[I]‘m going to add Kant (obscurant anti-realism), to the ranks of history’s most destructive minds: Cantor(obscurant Pseudoscience), Freud(obscurant pseudoscience), Marx(pseudoscience), Napoleon (total war), Constantine(christianization of Europe), Plato (the Republic), Abraham(monotheism), Zoroaster (divine scripture).
– Bacon, Newton and Leibniz
– Smith, Hume and Jefferson
– Jevons, Menger, Walras, Marshall, Böhm-Bawerk, Wieser;
– Pareto, Durkheim, Weber and Hayek.
– Poincaré, Mandelbrot, Brouwer, Bishop, Taleb
[N]ow, if I could get Hoppe off his Continental and Kantian platonism, then he would have be the first person to succeed in reducing all rights to property rights. Even if his definition of property is incomplete he would have done it. He managed to articulate the morality of states, but not the morality of polities necessary for the voluntary organization of production. And possibly, that was his only goal. Whereas with propertarianism, I’ve illustrated the definition of property necessary for the formation of a polity capable of voluntary organization of production in the absence of a state. But he isn’t a candidate for intellectual sainthood if he’s stuck in Kantian nonsense.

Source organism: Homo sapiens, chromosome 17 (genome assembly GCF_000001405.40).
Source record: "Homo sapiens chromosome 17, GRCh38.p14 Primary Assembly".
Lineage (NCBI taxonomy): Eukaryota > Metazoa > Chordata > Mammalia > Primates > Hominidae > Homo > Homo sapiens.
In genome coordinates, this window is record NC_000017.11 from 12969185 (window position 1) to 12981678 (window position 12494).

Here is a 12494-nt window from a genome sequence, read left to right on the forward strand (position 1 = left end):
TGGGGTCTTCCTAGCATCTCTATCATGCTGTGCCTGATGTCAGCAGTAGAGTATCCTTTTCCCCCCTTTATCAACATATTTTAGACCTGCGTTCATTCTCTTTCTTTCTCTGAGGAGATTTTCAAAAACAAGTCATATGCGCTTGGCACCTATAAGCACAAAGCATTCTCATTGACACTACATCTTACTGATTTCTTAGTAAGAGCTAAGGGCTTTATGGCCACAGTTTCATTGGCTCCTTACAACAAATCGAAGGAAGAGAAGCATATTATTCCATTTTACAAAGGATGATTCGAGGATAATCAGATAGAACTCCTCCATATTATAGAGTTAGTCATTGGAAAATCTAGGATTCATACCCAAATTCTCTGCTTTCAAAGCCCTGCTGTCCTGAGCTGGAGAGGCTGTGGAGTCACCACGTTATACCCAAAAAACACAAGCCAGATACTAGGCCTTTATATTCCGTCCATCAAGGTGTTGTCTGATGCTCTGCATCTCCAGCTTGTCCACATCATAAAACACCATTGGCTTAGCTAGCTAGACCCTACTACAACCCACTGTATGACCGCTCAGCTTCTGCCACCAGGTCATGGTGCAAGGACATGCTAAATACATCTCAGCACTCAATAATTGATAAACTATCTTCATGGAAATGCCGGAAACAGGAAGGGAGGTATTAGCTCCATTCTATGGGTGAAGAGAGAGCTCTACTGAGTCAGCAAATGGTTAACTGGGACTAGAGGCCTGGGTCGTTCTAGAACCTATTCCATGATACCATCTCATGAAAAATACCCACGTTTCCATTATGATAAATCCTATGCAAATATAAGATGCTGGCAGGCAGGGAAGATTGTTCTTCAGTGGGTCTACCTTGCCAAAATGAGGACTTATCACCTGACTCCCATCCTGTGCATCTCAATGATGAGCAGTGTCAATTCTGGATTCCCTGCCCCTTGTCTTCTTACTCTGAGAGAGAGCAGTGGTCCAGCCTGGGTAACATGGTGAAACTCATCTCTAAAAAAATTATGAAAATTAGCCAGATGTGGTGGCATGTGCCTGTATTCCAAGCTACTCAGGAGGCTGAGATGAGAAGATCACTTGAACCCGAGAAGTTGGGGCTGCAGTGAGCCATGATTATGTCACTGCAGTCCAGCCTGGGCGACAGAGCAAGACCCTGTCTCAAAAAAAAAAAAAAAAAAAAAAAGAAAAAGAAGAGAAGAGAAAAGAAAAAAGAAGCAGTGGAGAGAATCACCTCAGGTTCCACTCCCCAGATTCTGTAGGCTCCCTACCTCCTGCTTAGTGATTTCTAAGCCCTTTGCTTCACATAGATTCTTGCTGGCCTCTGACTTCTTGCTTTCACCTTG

Failing that I’m stuck with doing it myself. And while I feel I have mastered ethics better than anyone else, I do not feel the same for philosophy proper. And while I’m getting there, I’m not there yet. I’m getting there. But the standard of measure is not my own comprehension, but the structure of my arguments. And I am just getting, after a year of solid hard work, to where I feel I can construct those arguments.
Einstein was right (even if a plagiarist) that most of doing something innovative is just working at it longer than anyone else.